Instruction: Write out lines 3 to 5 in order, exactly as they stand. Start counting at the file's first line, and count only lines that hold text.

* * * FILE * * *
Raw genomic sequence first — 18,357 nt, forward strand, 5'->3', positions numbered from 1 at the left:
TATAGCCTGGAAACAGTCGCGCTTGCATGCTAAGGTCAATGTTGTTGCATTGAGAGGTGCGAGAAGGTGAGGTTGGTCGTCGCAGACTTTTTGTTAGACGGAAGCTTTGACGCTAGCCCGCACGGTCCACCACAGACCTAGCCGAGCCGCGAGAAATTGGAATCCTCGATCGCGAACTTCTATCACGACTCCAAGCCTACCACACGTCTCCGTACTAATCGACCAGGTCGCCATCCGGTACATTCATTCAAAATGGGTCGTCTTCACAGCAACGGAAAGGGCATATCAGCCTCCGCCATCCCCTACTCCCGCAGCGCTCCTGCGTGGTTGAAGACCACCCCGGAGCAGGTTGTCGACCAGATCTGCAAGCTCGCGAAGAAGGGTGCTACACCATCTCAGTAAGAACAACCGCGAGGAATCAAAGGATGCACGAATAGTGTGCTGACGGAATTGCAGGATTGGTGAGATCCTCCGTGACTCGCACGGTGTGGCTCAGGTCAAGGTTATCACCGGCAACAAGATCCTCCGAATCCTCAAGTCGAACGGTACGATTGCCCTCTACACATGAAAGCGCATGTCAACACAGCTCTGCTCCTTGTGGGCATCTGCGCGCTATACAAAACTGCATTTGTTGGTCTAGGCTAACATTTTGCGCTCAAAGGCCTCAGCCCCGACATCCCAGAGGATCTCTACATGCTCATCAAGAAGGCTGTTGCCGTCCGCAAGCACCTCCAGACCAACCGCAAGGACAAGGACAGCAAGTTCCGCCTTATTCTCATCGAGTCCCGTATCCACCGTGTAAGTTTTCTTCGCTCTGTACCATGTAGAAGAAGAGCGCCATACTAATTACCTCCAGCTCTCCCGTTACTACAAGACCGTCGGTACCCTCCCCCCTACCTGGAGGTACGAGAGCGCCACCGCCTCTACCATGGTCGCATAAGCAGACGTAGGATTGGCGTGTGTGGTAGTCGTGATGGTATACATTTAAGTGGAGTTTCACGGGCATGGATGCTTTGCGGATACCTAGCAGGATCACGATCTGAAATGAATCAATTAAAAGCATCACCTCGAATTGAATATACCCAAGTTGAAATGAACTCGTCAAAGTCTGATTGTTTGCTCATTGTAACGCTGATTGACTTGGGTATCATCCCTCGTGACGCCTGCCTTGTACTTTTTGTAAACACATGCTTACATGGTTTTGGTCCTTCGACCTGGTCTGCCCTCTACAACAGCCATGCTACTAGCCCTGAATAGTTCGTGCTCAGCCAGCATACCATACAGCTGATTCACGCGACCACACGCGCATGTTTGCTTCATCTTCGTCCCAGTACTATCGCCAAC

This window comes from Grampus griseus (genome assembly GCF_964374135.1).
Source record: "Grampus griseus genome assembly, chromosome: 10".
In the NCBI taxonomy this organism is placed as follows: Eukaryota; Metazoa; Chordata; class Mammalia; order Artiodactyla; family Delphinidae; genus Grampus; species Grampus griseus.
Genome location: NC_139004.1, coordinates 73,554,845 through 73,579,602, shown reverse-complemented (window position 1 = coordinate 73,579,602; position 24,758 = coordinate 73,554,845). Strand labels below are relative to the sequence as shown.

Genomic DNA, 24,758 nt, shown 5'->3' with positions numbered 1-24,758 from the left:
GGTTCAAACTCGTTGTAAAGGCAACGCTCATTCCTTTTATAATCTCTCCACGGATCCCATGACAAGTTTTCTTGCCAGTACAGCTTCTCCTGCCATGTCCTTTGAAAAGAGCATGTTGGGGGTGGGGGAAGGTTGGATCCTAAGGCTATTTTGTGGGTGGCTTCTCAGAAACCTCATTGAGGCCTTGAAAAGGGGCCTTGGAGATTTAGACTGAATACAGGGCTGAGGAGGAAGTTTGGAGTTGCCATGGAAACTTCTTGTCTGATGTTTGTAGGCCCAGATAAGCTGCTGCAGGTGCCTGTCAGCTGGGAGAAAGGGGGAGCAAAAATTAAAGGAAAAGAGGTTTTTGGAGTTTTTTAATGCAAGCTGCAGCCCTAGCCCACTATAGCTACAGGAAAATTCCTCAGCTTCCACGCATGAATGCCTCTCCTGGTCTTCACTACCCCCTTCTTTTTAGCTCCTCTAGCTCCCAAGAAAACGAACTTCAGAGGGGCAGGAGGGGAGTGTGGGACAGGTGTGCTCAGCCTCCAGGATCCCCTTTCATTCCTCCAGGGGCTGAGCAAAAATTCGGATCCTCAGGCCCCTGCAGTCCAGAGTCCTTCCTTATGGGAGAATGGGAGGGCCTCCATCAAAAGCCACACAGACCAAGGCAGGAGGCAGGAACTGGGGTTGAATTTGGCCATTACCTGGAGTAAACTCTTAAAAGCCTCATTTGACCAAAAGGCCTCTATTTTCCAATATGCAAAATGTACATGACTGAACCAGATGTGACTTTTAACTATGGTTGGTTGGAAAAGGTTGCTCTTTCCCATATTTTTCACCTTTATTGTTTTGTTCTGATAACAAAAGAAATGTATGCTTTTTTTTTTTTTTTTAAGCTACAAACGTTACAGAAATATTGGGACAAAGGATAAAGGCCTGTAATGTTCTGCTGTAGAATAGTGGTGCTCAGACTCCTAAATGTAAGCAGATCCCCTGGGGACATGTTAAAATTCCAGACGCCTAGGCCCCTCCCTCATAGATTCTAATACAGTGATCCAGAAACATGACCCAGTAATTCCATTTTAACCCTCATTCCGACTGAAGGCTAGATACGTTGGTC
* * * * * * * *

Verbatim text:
This window comes from Grampus griseus (genome assembly GCF_964374135.1).
Source record: "Grampus griseus genome assembly, chromosome: 10".
In the NCBI taxonomy this organism is placed as follows: Eukaryota; Metazoa; Chordata; class Mammalia; order Artiodactyla; family Delphinidae; genus Grampus; species Grampus griseus.